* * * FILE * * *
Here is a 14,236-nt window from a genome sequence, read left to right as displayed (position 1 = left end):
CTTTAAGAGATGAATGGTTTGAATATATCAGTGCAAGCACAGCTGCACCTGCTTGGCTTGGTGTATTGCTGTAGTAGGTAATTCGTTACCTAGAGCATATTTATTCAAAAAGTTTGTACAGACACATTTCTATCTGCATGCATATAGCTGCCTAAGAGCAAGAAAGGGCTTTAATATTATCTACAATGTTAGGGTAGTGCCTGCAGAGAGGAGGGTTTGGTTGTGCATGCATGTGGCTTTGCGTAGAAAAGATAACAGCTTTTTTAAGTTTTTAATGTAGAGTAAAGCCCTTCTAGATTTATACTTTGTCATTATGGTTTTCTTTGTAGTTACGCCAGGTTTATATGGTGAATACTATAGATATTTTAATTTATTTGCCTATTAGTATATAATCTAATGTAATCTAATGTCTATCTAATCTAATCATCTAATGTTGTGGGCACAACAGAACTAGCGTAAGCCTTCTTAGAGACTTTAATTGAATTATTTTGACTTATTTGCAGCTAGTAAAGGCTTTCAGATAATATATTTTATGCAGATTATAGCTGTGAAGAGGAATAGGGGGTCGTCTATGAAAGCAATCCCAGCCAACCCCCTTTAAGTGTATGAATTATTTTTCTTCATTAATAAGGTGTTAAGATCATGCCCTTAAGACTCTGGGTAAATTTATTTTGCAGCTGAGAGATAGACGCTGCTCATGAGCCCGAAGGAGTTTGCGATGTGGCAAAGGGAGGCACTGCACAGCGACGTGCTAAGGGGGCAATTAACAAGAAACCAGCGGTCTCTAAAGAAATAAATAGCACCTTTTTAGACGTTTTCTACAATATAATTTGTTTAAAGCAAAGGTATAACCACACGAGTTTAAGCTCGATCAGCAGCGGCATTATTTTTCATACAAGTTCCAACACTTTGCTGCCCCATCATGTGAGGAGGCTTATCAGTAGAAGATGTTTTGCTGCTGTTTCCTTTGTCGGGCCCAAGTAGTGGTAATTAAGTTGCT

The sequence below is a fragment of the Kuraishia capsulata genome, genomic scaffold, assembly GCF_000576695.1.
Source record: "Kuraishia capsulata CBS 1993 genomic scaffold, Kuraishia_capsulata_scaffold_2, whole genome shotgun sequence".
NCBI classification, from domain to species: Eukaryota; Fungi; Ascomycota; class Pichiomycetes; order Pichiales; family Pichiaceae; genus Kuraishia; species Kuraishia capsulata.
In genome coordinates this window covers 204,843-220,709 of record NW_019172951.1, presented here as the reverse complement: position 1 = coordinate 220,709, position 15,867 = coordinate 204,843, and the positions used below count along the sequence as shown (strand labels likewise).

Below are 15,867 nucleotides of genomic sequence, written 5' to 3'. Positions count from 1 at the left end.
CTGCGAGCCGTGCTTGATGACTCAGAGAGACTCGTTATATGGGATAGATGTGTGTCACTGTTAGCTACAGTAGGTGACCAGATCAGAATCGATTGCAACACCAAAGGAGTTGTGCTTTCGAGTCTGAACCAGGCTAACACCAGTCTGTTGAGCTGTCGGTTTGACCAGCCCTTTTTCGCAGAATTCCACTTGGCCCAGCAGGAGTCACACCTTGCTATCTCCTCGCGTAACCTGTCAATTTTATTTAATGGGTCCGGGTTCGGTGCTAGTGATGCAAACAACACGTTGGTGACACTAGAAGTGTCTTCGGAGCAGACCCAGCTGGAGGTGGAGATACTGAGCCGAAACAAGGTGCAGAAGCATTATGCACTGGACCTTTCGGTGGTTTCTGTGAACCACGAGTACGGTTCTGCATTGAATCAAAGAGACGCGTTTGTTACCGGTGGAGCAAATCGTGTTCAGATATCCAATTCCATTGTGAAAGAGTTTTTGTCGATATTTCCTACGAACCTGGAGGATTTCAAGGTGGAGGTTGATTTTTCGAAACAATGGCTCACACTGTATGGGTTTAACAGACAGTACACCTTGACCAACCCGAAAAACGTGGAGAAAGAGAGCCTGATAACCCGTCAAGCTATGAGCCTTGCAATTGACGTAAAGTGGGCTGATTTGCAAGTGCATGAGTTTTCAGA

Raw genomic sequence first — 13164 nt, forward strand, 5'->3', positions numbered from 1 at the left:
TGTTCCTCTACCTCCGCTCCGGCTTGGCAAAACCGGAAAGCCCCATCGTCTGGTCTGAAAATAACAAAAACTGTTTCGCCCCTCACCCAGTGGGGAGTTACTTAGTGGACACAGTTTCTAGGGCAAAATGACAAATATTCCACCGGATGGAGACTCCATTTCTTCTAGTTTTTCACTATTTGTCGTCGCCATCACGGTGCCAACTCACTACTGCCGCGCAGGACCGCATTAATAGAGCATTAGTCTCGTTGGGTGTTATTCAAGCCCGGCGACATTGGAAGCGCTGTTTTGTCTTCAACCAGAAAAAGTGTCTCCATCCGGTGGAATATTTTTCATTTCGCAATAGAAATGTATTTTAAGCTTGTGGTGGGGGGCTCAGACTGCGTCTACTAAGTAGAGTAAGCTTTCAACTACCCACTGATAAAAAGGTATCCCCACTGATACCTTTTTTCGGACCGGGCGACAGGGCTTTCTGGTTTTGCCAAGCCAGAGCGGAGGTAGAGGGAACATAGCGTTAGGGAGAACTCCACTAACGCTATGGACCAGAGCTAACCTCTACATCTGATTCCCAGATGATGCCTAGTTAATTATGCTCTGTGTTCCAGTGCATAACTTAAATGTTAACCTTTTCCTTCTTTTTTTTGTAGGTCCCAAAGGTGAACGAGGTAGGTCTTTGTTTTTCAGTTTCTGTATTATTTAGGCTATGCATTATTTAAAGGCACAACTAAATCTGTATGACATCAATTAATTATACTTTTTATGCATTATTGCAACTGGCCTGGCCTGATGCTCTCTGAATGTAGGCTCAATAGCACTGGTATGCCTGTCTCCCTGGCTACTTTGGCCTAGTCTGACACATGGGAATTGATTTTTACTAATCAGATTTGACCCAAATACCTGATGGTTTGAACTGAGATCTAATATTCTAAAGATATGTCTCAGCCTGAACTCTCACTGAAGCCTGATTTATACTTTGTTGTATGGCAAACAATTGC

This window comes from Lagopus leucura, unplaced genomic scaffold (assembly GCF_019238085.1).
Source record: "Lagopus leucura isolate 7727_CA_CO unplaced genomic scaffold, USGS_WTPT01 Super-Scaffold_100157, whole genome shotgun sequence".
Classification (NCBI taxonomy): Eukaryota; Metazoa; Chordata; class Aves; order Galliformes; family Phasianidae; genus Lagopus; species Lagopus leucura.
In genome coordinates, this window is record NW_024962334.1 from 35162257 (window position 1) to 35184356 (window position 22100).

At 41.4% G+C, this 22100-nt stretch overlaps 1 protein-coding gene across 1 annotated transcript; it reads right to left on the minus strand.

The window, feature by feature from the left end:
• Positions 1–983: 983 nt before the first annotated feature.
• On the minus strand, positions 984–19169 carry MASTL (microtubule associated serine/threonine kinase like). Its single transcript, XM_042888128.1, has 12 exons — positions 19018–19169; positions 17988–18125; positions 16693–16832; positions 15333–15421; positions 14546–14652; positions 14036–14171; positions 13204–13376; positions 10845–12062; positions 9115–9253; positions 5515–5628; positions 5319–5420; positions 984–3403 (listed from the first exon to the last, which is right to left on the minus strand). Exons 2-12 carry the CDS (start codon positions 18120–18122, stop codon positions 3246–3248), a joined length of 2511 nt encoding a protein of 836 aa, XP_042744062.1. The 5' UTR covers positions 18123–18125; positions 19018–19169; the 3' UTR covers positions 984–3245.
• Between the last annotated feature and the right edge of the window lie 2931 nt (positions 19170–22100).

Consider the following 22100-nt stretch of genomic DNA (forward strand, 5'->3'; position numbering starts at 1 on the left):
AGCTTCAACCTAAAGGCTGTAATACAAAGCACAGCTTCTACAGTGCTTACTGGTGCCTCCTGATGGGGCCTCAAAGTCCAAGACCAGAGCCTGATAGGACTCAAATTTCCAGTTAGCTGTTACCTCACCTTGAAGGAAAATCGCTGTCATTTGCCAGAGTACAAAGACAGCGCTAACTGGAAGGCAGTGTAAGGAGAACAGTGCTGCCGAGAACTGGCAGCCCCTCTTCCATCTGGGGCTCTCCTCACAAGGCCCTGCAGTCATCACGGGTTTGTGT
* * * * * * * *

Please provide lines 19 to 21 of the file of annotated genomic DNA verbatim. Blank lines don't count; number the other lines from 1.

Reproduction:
• Between the last annotated feature and the right edge of the window lie 2931 nt (positions 19170–22100).

Consider the following 22100-nt stretch of genomic DNA (forward strand, 5'->3'; position numbering starts at 1 on the left):
AGCTTCAACCTAAAGGCTGTAATACAAAGCACAGCTTCTACAGTGCTTACTGGTGCCTCCTGATGGGGCCTCAAAGTCCAAGACCAGAGCCTGATAGGACTCAAATTTCCAGTTAGCTGTTACCTCACCTTGAAGGAAAATCGCTGTCATTTGCCAGAGTACAAAGACAGCGCTAACTGGAAGGCAGTGTAAGGAGAACAGTGCTGCCGAGAACTGGCAGCCCCTCTTCCATCTGGGGCTCTCCTCACAAGGCCCTGCAGTCATCACGGGTTTGTGT